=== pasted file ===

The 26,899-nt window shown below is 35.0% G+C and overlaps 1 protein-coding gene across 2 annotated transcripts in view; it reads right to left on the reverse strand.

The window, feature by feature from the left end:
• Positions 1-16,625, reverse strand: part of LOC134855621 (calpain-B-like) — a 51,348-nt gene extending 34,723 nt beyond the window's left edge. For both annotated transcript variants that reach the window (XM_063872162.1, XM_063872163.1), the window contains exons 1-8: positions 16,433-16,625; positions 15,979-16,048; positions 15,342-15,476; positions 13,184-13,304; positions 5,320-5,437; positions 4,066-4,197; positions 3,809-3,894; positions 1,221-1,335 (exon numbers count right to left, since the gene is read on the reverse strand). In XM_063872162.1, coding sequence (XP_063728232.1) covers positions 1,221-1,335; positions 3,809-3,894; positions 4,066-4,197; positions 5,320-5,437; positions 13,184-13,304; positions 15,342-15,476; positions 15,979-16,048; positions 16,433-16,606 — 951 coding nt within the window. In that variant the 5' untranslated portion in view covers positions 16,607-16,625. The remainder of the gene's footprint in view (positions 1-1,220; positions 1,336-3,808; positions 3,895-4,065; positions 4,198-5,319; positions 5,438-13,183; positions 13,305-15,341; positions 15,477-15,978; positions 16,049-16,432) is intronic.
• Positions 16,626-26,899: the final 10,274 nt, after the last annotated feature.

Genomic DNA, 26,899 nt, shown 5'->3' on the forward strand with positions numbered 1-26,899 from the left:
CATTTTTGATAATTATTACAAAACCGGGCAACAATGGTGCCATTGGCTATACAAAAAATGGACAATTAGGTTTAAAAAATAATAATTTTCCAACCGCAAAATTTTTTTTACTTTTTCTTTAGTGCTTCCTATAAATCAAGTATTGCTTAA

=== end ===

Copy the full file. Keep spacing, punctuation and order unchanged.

The 26,899-nt window shown below is 35.0% G+C and overlaps 1 protein-coding gene across 2 annotated transcripts in view; it reads right to left on the reverse strand.

The window, feature by feature from the left end:
• Positions 1-16,625, reverse strand: part of LOC134855621 (calpain-B-like) — a 51,348-nt gene extending 34,723 nt beyond the window's left edge. For both annotated transcript variants that reach the window (XM_063872162.1, XM_063872163.1), the window contains exons 1-8: positions 16,433-16,625; positions 15,979-16,048; positions 15,342-15,476; positions 13,184-13,304; positions 5,320-5,437; positions 4,066-4,197; positions 3,809-3,894; positions 1,221-1,335 (exon numbers count right to left, since the gene is read on the reverse strand). In XM_063872162.1, coding sequence (XP_063728232.1) covers positions 1,221-1,335; positions 3,809-3,894; positions 4,066-4,197; positions 5,320-5,437; positions 13,184-13,304; positions 15,342-15,476; positions 15,979-16,048; positions 16,433-16,606 — 951 coding nt within the window. In that variant the 5' untranslated portion in view covers positions 16,607-16,625. The remainder of the gene's footprint in view (positions 1-1,220; positions 1,336-3,808; positions 3,895-4,065; positions 4,198-5,319; positions 5,438-13,183; positions 13,305-15,341; positions 15,477-15,978; positions 16,049-16,432) is intronic.
• Positions 16,626-26,899: the final 10,274 nt, after the last annotated feature.

Genomic DNA, 26,899 nt, shown 5'->3' on the forward strand with positions numbered 1-26,899 from the left:
CATTTTTGATAATTATTACAAAACCGGGCAACAATGGTGCCATTGGCTATACAAAAAATGGACAATTAGGTTTAAAAAATAATAATTTTCCAACCGCAAAATTTTTTTTACTTTTTCTTTAGTGCTTCCTATAAATCAAGTATTGCTTAA